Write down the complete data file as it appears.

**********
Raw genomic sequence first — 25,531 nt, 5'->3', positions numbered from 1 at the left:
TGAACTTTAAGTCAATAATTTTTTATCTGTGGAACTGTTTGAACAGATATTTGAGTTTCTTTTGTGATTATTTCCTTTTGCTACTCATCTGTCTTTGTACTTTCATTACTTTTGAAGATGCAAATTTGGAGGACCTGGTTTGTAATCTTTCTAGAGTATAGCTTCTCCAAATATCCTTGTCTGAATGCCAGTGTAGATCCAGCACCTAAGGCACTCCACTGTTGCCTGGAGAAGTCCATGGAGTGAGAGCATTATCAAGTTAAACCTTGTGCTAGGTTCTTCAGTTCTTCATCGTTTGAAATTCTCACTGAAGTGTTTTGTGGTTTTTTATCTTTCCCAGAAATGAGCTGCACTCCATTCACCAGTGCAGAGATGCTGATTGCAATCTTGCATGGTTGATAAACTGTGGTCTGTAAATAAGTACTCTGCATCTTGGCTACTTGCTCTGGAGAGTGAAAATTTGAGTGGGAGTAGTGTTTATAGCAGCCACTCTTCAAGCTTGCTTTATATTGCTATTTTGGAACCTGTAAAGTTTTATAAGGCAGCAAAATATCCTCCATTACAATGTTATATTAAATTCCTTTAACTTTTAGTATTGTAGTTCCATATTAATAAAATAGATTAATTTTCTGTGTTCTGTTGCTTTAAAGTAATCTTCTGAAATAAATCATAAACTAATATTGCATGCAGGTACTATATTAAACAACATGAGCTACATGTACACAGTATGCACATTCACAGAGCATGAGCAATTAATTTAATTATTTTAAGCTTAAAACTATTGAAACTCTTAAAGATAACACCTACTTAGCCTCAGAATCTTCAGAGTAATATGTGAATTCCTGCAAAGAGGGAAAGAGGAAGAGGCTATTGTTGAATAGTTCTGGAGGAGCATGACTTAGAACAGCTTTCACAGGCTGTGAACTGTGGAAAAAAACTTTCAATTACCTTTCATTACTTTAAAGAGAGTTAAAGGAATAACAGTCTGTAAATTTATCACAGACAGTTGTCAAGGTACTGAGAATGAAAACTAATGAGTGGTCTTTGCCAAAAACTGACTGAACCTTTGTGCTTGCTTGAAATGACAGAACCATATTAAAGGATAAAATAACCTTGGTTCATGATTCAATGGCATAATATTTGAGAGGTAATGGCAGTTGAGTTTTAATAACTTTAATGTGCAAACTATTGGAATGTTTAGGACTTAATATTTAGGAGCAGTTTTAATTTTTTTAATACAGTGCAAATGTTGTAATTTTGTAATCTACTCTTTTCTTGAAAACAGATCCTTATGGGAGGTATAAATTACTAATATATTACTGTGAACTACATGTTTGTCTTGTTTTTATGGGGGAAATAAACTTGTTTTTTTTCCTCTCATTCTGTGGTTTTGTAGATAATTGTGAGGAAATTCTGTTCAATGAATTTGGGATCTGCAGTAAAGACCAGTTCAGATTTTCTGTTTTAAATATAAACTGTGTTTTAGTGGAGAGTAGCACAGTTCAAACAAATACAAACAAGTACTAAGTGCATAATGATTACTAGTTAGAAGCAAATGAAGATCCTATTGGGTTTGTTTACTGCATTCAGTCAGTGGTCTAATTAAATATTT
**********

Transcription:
Raw genomic sequence first — 25,531 nt, 5'->3', positions numbered from 1 at the left:
TGAACTTTAAGTCAATAATTTTTTATCTGTGGAACTGTTTGAACAGATATTTGAGTTTCTTTTGTGATTATTTCCTTTTGCTACTCATCTGTCTTTGTACTTTCATTACTTTTGAAGATGCAAATTTGGAGGACCTGGTTTGTAATCTTTCTAGAGTATAGCTTCTCCAAATATCCTTGTCTGAATGCCAGTGTAGATCCAGCACCTAAGGCACTCCACTGTTGCCTGGAGAAGTCCATGGAGTGAGAGCATTATCAAGTTAAACCTTGTGCTAGGTTCTTCAGTTCTTCATCGTTTGAAATTCTCACTGAAGTGTTTTGTGGTTTTTTATCTTTCCCAGAAATGAGCTGCACTCCATTCACCAGTGCAGAGATGCTGATTGCAATCTTGCATGGTTGATAAACTGTGGTCTGTAAATAAGTACTCTGCATCTTGGCTACTTGCTCTGGAGAGTGAAAATTTGAGTGGGAGTAGTGTTTATAGCAGCCACTCTTCAAGCTTGCTTTATATTGCTATTTTGGAACCTGTAAAGTTTTATAAGGCAGCAAAATATCCTCCATTACAATGTTATATTAAATTCCTTTAACTTTTAGTATTGTAGTTCCATATTAATAAAATAGATTAATTTTCTGTGTTCTGTTGCTTTAAAGTAATCTTCTGAAATAAATCATAAACTAATATTGCATGCAGGTACTATATTAAACAACATGAGCTACATGTACACAGTATGCACATTCACAGAGCATGAGCAATTAATTTAATTATTTTAAGCTTAAAACTATTGAAACTCTTAAAGATAACACCTACTTAGCCTCAGAATCTTCAGAGTAATATGTGAATTCCTGCAAAGAGGGAAAGAGGAAGAGGCTATTGTTGAATAGTTCTGGAGGAGCATGACTTAGAACAGCTTTCACAGGCTGTGAACTGTGGAAAAAAACTTTCAATTACCTTTCATTACTTTAAAGAGAGTTAAAGGAATAACAGTCTGTAAATTTATCACAGACAGTTGTCAAGGTACTGAGAATGAAAACTAATGAGTGGTCTTTGCCAAAAACTGACTGAACCTTTGTGCTTGCTTGAAATGACAGAACCATATTAAAGGATAAAATAACCTTGGTTCATGATTCAATGGCATAATATTTGAGAGGTAATGGCAGTTGAGTTTTAATAACTTTAATGTGCAAACTATTGGAATGTTTAGGACTTAATATTTAGGAGCAGTTTTAATTTTTTTAATACAGTGCAAATGTTGTAATTTTGTAATCTACTCTTTTCTTGAAAACAGATCCTTATGGGAGGTATAAATTACTAATATATTACTGTGAACTACATGTTTGTCTTGTTTTTATGGGGGAAATAAACTTGTTTTTTTTCCTCTCATTCTGTGGTTTTGTAGATAATTGTGAGGAAATTCTGTTCAATGAATTTGGGATCTGCAGTAAAGACCAGTTCAGATTTTCTGTTTTAAATATAAACTGTGTTTTAGTGGAGAGTAGCACAGTTCAAACAAATACAAACAAGTACTAAGTGCATAATGATTACTAGTTAGAAGCAAATGAAGATCCTATTGGGTTTGTTTACTGCATTCAGTCAGTGGTCTAATTAAATATTT